Brandon says he wants to continue to help Shelby Humane grow the enrichment program, even adding supplies the shelter has requested for it to his Paper Pals Collection Bin list in case his neighbors want to add to their newspaper donations. What new needs will surface next? He might not know now, but he’ll start chasing them as soon as he finds out. In the meantime, there is always work to be done—dogs to be trained, cats to be visited, newspapers to be sorted, adoptions to be completed. “My volunteer work is very important to me because I know that I’m helping homeless dogs and cats feel loved,” he says. “I want to keep as many dogs wagging their tails and cats purring as possible until they can find a home.”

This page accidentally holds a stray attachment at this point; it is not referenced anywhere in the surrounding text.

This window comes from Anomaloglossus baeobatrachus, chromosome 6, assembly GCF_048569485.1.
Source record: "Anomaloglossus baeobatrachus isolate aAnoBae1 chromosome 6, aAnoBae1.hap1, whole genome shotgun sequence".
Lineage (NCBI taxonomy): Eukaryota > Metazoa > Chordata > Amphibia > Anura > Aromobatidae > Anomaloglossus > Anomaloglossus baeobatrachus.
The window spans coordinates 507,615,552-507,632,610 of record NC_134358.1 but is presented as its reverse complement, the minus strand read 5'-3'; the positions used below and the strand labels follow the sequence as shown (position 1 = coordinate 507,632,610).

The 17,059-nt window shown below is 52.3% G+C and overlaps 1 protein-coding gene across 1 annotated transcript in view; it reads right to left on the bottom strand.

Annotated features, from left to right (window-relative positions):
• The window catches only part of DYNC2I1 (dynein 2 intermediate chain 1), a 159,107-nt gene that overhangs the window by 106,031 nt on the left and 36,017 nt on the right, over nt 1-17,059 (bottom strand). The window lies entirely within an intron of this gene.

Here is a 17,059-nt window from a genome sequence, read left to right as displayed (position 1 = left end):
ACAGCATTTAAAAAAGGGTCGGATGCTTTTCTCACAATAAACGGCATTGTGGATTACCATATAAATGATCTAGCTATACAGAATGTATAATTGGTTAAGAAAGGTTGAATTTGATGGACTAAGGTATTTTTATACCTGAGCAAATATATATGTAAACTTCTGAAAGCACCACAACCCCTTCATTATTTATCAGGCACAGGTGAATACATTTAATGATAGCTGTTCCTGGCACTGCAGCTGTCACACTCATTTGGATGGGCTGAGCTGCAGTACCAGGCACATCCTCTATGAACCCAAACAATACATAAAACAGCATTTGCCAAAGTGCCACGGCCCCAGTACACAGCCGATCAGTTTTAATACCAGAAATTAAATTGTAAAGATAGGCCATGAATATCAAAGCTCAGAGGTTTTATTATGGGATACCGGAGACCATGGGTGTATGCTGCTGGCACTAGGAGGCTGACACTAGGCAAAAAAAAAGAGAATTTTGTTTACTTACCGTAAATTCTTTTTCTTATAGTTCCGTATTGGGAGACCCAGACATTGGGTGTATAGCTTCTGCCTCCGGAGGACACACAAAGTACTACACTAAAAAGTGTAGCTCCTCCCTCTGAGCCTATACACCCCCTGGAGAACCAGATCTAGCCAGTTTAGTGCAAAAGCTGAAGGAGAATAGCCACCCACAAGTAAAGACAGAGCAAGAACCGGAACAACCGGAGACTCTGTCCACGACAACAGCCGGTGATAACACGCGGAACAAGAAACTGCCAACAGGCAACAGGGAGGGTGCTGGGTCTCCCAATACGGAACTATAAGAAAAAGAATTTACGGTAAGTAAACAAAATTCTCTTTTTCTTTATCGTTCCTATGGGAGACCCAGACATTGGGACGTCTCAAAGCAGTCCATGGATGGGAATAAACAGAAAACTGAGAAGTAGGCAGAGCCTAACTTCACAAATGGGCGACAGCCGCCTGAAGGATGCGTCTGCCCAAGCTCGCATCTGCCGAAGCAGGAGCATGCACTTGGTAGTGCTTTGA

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HOW TO HELP
Shelby Humane Society has an Amazon Wish List of items needed for its Canine Enrichment Program. Along with items like Kongs and other puzzle toys, cardboard tubes from paper towels, toilet paper and giftwrap rolls are needed. For more information about this or other programs at SHS, you can visit Shelbyhumane.org or call (205) 669-3916.
To find out more about volunteer opportunities at the Greater Birmingham Humane Society, contact Volunteer Manager Kate Hollingsworth at KHollingsworth@gbhs.org.